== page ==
Golf coach Mr C still teaching at 90
When Leo Custodio and his wife, Katherine, go out to dinner, it takes them for ever to reach their table.
That's because Mr Custodio has to stop and chat with everyone in the restaurant.
“Sometimes my wife gets annoyed,” the 90-year-old said. “When we go out she says, ‘Leo you really know everyone'.”
He has taught three generations to play golf, and now, as the pro at the Bermuda Golf Academy, is working on the fourth.
“People often look surprised when I tell them I'm still teaching,” said Mr Custodio. “I don't feel old. I'm still doing all the things I used to do.”
He's been known affectionately as Mr C since he started teaching golf in 1953.
“At that time, Lady Meeks, one of the partial owners of the Belmont Manor Hotel, asked if I would teach children,” said Mr Custodio. “Until then, no children were allowed on any golf course in Bermuda. I said I would love to do it.”
His only caveat was that he teach children of all races.
“I wanted to teach everybody,” he said.
The hotel owner agreed, and Mr Custodio started off with four students.
“When I got to 40 students, I needed some help,” said Mr Custodio. “Kenny Monkman came on board.”
For 27 years he and the late Mr Monkman taught for free in exchange for Belmont membership.
Mr Custodio also taught a group of women at the Southampton Princess for years.
He has a reputation as a patient, humorous teacher. He's sympathetic to golf newcomers, because his own early days didn't start smoothly.
He first started playing at 17, while working in Belmont's engineering department.
He had to beg the manager for special permission, as staff weren't allowed to use the amenities.
“I had to borrow a set of golf clubs,” he said. “I was bad and the more I tried the worse I got.”
Finally, another local golfer gave him lessons and set him on the right path.
He started competing in tournaments in Bermuda and abroad, but kept his amateur status for long time.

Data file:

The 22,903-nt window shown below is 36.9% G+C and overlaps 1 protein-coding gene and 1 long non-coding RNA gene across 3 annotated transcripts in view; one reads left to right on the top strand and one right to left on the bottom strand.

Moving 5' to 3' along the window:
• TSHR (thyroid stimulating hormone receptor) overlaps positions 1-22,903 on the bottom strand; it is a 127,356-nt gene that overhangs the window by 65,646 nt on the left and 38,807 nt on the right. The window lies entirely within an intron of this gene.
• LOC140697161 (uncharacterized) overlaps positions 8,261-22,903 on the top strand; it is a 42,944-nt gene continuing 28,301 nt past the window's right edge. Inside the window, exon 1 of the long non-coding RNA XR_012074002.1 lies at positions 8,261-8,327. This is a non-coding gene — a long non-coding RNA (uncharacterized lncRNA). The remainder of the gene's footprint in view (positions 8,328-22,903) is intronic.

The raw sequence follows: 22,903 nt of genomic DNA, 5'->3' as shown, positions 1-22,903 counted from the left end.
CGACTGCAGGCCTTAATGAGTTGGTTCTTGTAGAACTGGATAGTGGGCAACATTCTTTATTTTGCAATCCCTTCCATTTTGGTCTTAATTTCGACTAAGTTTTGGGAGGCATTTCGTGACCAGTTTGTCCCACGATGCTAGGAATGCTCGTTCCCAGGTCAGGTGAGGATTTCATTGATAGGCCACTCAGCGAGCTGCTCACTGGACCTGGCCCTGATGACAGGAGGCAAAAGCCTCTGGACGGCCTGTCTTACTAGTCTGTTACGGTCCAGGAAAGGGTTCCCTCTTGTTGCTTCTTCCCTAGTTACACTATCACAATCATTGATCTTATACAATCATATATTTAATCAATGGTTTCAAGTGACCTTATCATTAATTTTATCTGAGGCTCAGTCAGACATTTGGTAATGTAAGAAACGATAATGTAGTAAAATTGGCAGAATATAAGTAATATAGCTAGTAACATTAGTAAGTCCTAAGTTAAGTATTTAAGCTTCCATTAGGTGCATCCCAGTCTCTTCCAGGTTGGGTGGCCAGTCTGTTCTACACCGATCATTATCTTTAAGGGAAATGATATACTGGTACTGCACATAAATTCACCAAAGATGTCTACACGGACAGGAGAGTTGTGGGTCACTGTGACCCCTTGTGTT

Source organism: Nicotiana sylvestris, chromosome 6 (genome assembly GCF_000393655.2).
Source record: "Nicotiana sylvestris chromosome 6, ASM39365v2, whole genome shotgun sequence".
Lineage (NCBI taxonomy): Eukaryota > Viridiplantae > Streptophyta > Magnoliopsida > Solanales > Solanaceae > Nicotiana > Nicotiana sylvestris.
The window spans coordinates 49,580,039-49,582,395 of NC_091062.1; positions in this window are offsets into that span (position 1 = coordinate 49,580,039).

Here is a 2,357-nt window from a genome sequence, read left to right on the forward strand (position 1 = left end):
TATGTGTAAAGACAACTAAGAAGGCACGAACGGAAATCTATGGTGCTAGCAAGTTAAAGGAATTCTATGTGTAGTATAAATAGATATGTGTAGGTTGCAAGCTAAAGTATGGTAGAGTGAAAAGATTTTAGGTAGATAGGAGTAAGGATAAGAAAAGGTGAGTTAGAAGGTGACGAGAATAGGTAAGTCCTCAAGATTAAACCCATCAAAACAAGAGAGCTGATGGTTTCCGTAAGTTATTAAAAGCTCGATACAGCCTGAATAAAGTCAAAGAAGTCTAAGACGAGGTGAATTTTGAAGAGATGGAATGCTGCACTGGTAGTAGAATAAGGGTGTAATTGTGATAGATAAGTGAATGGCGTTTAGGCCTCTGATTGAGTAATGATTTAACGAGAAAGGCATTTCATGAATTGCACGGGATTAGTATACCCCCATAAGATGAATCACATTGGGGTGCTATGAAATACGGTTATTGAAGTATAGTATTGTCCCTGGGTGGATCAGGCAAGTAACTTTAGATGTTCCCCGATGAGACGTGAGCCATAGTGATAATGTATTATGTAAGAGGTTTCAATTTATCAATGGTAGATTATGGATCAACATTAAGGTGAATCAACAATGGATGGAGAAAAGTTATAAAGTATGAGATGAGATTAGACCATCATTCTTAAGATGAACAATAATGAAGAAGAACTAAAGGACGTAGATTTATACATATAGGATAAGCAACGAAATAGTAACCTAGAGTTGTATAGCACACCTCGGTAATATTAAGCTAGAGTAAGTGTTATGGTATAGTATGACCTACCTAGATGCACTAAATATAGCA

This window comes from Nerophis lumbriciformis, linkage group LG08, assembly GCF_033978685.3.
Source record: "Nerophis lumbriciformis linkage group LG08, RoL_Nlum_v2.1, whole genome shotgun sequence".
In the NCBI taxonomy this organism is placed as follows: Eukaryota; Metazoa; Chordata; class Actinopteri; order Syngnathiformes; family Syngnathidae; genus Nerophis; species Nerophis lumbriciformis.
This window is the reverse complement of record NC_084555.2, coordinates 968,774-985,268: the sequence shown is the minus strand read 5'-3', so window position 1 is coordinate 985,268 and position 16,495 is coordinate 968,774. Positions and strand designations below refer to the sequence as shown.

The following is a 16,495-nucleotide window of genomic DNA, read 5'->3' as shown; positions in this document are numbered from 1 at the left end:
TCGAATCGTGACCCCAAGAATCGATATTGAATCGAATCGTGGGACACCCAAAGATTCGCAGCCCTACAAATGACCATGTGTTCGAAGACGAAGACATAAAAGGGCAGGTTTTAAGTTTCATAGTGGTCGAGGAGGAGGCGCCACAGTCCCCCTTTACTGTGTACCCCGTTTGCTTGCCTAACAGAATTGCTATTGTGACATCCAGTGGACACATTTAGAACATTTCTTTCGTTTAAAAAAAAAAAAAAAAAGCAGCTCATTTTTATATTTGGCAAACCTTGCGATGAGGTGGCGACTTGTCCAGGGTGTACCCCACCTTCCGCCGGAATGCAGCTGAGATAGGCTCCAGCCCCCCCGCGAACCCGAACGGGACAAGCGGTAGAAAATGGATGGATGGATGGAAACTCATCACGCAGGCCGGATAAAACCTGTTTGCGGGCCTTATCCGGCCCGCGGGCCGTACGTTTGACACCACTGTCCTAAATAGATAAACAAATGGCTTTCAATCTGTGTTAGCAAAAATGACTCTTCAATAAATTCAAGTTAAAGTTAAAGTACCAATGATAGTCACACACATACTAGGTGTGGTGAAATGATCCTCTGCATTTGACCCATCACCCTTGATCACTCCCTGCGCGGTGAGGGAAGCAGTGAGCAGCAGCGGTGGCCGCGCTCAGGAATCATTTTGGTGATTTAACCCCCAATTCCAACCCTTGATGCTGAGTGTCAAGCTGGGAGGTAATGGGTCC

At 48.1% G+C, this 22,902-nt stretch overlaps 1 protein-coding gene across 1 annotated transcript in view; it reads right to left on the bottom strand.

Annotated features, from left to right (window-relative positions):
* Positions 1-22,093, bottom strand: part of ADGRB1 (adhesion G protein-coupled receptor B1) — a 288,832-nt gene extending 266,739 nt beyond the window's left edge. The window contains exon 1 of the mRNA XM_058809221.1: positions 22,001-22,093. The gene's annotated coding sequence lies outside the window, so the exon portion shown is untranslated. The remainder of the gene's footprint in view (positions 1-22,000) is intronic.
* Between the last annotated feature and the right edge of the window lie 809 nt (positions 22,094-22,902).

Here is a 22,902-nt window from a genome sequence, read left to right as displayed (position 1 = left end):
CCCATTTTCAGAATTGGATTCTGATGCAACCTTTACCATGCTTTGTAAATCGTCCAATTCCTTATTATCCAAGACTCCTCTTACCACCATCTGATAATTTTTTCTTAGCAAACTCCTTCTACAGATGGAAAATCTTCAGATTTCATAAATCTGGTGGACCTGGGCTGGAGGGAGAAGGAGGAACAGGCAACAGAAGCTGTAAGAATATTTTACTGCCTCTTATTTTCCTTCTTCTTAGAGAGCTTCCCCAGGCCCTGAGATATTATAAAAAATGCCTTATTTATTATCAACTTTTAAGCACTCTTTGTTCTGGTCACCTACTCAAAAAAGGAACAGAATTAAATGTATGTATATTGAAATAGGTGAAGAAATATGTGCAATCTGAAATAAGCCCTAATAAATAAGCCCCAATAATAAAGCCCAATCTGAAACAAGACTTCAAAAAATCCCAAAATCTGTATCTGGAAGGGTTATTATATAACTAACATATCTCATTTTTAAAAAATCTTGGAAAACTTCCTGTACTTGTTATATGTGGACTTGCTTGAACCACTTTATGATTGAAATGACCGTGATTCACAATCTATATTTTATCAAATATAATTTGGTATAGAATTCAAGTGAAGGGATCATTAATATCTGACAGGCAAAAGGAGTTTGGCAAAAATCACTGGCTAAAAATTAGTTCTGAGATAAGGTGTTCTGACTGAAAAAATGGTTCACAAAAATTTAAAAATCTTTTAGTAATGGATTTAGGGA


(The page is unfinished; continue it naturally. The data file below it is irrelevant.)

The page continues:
“It was never about winning for me,” Mr Custodio. “My passion was always in the teaching.”
Then at 60-years-old, he went pro and got his PGA card.
“Then I was able to charge,” said Mr Custodio. “That was about when I started working for the Bermuda Golf Academy.”
In December 2011 he won the Queen's Badge of Honour for his service to local golf.
Nomination letters poured in from former students, praising his friendly, caring teaching style.
“That really made me feel good,” he said.
As a youngster he dreamt of “being somebody”.
“I didn't know what I wanted to do, I just knew I wanted to do something with my life,” he said.
But at 13 he had to leave school to go out to work.
“My first job was delivering groceries to people's houses,” he said. Later, he got the job at Belmont.
“I thought I might become an engineer,” he said.
But he was always more interested in the Belmont golf course than the pipes.
At 19, he met his future wife, Katherine Heal, on the golf course.
“I used to see her walking across the golf course,” he said. “She was 15 and still in school. Her mother worked in the hotel and she had a part-time job there as well.
“One day, she stopped to talk for a little bit. As she walked away I called out ‘I'm going to marry you some day'. She called back, ‘can you wait five years?'.
“I said to myself, for a woman as beautiful as her, I would wait ten years.”
They were married on October 27, 1950 and celebrate their 67th wedding anniversary this year.
Mr Custodio said marrying his wife was one of the best decisions he ever made.
“Twenty five years ago I entered the qualifier for the Senior British Open,” Mr Custodio said. “There were a lot of people there, so there were no caddies available.
“Do you know my wife carried my golf bag around for me for 18 holes?”
He didn't qualify, but they had a good time, anyway.
Mr Custodio left employment at Belmont not long after getting married and found a job in retail. He showed an aptitude for sales.
A friend, Gilbert Perry, helped him to start his own business, in his early twenties.
He went on to run Shoppers Fair, Custodio's and Men's & Boy's Town for years. He has now sold the businesses.
“I was very successful with that,” he said. “My wife and I now have a house in Myrtle Beach, South Carolina.”
They have three children, Troy, Donna Batista and Robert, ten grandchildren, two great grandsons and two great-great granddaughters.
The Custodios have been faithful members of the Calvary Gospel Church for more than 50 years.
Mr Custodio is an elder there.
“My life has been like a fairytale,” said Mr Custodio. “People have always been good to me.
“But whatever has happened in my life, I give all my praise to the Lord.”